The Gypsy Fortune Teller

With thanks to Dr. Francis DeStefano for pointing out this one.

   Anna Jameson, The Victorian writer on art and much else, refers to this legend in her book Legends of the Madonna. (London, 1864)
 She says this: 

Before quitting the subject of the Riposo, I must mention a very pretty and poetical legend which I have met with in one picture only : a description of it may, however, lead to the recognition of others.

There was in the collection of Lord Shrewsbury, at Alton Towers, a Riposo attributed to Giorgione, remarkable equally for the beauty and the singularity of the treatment. The Holy Family are seated in the midst of a wild but rich landscape, quite in the Venetian style ; Joseph is asleep; the two children are playing with a lamb. The Virgin, seated, holds a book, and turns round, with an expression of surprise and alarm, to a female figure who stands on the right. This woman has a dark physiognomy, ample flowing drapery of red and white, a white turban twisted round her head, and stretches out her hand with the air of a sibyl. The explanation of this striking group I found in an old ballad-legend.  . . . .The religious ballad I allude to must have been popular in the sixteenth century; it exists in the Provenšal dialect, in German, and in Italian ; and, like the wild ballad of St. John Chrysostom, it probably came in some form or other from the East. The theme is, in all these versions, substantially the same. The Virgin, on her arrival in Egypt, is encountered by a gypsy (Zingara or Zingarella) who crosses the Child's palm after the gypsy manner, and  foretells all the wonderful and terrible things which, as the Redeemer of mankind, he was destined to perform and endure on earth.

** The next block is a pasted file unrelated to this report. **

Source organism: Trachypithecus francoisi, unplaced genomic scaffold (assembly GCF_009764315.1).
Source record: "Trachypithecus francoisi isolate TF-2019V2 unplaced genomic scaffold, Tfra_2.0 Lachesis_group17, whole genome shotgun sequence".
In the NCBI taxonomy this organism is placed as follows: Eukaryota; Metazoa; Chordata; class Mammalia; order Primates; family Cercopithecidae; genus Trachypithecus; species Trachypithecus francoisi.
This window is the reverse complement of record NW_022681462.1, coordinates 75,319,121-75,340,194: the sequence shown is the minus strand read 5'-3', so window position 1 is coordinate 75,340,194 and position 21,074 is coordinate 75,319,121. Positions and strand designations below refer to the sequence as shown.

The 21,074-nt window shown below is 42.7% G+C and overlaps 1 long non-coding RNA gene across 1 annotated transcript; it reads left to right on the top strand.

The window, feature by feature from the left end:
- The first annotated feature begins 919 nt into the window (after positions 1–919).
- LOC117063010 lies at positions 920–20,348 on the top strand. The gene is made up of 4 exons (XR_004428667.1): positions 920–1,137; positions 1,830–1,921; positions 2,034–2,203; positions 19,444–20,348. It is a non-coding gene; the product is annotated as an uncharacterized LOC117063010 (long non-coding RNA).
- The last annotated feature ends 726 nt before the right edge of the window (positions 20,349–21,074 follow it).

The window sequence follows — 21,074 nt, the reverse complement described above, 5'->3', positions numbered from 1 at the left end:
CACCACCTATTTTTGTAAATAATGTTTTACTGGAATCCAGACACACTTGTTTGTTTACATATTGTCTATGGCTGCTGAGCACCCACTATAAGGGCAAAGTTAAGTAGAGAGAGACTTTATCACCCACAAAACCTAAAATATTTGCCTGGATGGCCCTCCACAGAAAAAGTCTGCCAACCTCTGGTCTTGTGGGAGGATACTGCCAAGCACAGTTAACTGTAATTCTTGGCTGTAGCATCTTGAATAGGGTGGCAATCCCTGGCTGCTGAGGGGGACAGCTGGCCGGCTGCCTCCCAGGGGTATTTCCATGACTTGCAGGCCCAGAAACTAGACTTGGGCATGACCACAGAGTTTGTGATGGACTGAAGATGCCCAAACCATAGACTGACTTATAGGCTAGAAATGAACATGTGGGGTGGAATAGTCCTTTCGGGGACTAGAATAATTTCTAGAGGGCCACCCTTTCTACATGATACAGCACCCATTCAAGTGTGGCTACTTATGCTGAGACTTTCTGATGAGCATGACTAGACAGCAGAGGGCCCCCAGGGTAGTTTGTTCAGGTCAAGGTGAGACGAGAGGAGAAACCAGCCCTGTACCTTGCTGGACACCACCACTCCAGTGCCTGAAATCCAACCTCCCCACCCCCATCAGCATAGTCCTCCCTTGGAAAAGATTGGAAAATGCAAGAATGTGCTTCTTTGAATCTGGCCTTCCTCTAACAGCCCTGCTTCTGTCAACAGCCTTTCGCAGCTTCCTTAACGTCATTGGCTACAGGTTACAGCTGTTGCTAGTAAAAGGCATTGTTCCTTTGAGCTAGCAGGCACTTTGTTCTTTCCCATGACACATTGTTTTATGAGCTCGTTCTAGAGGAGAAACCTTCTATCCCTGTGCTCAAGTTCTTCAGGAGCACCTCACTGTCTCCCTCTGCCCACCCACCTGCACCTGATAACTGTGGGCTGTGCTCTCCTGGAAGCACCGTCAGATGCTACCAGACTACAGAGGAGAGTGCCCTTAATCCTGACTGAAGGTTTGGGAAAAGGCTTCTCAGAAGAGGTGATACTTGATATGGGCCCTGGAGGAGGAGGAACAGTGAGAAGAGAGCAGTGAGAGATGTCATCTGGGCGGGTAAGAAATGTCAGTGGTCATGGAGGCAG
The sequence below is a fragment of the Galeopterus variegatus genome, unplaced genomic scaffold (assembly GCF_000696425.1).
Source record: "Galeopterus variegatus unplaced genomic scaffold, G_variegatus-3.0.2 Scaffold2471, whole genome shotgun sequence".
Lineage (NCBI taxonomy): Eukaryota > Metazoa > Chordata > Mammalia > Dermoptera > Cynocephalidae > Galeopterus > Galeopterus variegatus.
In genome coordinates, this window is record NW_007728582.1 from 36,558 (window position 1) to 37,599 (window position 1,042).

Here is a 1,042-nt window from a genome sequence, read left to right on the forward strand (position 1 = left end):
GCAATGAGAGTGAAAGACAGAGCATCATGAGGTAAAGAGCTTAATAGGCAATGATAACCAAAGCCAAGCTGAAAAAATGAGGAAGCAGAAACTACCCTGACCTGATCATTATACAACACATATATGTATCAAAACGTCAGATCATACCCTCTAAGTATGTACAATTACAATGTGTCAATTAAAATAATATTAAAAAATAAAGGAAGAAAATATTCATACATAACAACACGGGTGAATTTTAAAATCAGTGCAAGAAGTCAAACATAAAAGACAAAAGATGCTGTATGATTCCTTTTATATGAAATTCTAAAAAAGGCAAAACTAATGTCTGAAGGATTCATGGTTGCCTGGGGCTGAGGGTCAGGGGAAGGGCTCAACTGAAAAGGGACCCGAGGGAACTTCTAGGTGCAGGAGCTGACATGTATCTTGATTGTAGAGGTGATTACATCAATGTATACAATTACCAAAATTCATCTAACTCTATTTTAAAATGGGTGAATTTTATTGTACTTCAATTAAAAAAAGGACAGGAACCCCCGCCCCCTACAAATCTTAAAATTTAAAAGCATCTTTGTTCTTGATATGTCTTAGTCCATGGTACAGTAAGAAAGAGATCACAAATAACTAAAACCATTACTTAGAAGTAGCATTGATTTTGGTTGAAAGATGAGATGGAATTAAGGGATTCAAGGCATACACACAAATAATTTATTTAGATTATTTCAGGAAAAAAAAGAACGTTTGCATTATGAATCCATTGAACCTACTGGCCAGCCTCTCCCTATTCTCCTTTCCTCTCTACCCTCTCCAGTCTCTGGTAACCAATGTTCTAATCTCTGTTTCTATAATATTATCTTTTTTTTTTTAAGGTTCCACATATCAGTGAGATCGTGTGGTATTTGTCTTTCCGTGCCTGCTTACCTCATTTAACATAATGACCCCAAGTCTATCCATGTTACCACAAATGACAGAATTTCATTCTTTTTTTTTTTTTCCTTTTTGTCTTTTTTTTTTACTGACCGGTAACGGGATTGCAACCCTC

The Supposed Giorgione may have disappeared, and as U.K. visitors to this site will know, Alton Towers is now a very different place! However, a version of the story was drawn by the artist, collector of Italian ballads, and chum of Ruskin Francesca Alexander; it was included in her portfolio of Tuscan Songs once owned by Ruskin. Pages from this, including the one with the gypsy and the relevant ballad, are now in the Ashmolean Museum in Oxford.   


 
An interesting sideline on this is that the word 'Gypsy' is of course derived from 'Egyptian', and tradition has it that Gypsy people are therefore cursed for their unwillingness to provide shelter for the Holy Family on their flight. As with other persecuted minorities, this and other legends grew and grew - they were descended from Cain, they made the nails that crucified Christ, and so on. 
  
  Just a thought then - could the ballad referred to by Anna Jameson and Francesca Alexander have a Romany origin, in an attempt to set the matter straight? Of course, the 'gypsy' appellation was not used in Italy, but it's not impossible that these unpleasant associations were nevertheless attached to that particular group of people. 

You can find more on it here:

http://ruskin.ashmus.ox.ac.uk/collection/9006/9036/9139/8932

And Dr DeStefano's thoughts on it here:

http://giorgionetempesta.blogspot.com/search/label/Gypsy%20Woman

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